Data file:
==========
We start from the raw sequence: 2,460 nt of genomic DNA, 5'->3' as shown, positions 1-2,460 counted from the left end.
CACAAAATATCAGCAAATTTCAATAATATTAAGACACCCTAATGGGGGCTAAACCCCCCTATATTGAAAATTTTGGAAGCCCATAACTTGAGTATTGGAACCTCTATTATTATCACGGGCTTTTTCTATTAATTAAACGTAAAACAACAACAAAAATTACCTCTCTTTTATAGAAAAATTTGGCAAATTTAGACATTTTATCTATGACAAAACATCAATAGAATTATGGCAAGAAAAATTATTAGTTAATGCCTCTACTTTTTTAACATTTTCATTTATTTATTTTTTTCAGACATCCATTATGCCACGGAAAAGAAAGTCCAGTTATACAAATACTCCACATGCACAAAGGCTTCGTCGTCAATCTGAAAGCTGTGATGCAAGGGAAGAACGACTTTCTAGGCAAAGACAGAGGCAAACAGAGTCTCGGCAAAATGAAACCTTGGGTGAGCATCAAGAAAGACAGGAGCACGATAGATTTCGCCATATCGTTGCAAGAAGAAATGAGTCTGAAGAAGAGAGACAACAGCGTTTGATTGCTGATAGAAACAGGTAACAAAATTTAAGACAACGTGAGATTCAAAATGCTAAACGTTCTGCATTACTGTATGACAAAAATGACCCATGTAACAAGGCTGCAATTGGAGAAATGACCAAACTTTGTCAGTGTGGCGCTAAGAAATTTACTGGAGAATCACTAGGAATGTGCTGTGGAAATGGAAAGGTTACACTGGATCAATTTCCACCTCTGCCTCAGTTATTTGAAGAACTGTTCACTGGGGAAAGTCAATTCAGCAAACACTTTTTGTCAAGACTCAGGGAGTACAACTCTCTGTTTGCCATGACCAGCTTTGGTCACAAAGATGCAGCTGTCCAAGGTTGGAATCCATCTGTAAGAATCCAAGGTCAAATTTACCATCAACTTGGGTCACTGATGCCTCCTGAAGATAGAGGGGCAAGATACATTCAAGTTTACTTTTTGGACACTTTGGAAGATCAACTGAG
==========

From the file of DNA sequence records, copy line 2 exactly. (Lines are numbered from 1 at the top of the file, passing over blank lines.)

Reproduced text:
CACAAAATATCAGCAAATTTCAATAATATTAAGACACCCTAATGGGGGCTAAACCCCCCTATATTGAAAATTTTGGAAGCCCATAACTTGAGTATTGGAACCTCTATTATTATCACGGGCTTTTTCTATTAATTAAACGTAAAACAACAACAAAAATTACCTCTCTTTTATAGAAAAATTTGGCAAATTTAGACATTTTATCTATGACAAAACATCAATAGAATTATGGCAAGAAAAATTATTAGTTAATGCCTCTACTTTTTTAACATTTTCATTTATTTATTTTTTTCAGACATCCATTATGCCACGGAAAAGAAAGTCCAGTTATACAAATACTCCACATGCACAAAGGCTTCGTCGTCAATCTGAAAGCTGTGATGCAAGGGAAGAACGACTTTCTAGGCAAAGACAGAGGCAAACAGAGTCTCGGCAAAATGAAACCTTGGGTGAGCATCAAGAAAGACAGGAGCACGATAGATTTCGCCATATCGTTGCAAGAAGAAATGAGTCTGAAGAAGAGAGACAACAGCGTTTGATTGCTGATAGAAACAGGTAACAAAATTTAAGACAACGTGAGATTCAAAATGCTAAACGTTCTGCATTACTGTATGACAAAAATGACCCATGTAACAAGGCTGCAATTGGAGAAATGACCAAACTTTGTCAGTGTGGCGCTAAGAAATTTACTGGAGAATCACTAGGAATGTGCTGTGGAAATGGAAAGGTTACACTGGATCAATTTCCACCTCTGCCTCAGTTATTTGAAGAACTGTTCACTGGGGAAAGTCAATTCAGCAAACACTTTTTGTCAAGACTCAGGGAGTACAACTCTCTGTTTGCCATGACCAGCTTTGGTCACAAAGATGCAGCTGTCCAAGGTTGGAATCCATCTGTAAGAATCCAAGGTCAAATTTACCATCAACTTGGGTCACTGATGCCTCCTGAAGATAGAGGGGCAAGATACATTCAAGTTTACTTTTTGGACACTTTGGAAGATCAACTGAG